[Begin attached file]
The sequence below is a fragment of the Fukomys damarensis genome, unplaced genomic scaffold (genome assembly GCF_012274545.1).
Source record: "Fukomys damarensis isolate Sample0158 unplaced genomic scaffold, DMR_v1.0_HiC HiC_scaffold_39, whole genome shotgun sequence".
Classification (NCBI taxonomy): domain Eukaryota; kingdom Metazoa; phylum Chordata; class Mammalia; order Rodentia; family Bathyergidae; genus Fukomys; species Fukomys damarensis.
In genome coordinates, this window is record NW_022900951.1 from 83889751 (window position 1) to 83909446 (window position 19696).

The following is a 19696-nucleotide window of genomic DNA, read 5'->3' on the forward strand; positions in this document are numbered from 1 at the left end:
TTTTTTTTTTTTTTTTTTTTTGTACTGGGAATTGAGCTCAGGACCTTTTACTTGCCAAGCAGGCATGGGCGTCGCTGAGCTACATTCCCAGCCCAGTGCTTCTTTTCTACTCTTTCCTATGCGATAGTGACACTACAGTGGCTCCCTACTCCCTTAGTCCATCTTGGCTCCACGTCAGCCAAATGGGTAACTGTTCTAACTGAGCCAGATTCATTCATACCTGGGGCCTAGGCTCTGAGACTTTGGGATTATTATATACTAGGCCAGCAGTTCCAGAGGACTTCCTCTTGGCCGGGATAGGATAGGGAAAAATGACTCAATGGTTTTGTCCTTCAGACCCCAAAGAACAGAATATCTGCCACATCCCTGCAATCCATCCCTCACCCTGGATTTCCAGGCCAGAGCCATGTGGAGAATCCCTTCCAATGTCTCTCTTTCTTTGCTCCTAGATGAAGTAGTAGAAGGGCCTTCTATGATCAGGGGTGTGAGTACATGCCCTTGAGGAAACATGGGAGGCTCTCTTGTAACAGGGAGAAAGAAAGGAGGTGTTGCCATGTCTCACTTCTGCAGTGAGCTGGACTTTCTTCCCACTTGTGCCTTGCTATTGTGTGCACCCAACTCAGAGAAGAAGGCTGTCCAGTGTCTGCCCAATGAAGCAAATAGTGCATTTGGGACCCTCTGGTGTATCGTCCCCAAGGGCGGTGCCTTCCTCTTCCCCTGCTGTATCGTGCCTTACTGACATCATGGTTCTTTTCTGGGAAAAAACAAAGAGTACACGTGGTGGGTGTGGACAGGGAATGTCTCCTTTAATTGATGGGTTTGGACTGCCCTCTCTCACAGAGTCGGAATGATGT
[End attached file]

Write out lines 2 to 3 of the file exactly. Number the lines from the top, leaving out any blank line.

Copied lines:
Source record: "Fukomys damarensis isolate Sample0158 unplaced genomic scaffold, DMR_v1.0_HiC HiC_scaffold_39, whole genome shotgun sequence".
Classification (NCBI taxonomy): domain Eukaryota; kingdom Metazoa; phylum Chordata; class Mammalia; order Rodentia; family Bathyergidae; genus Fukomys; species Fukomys damarensis.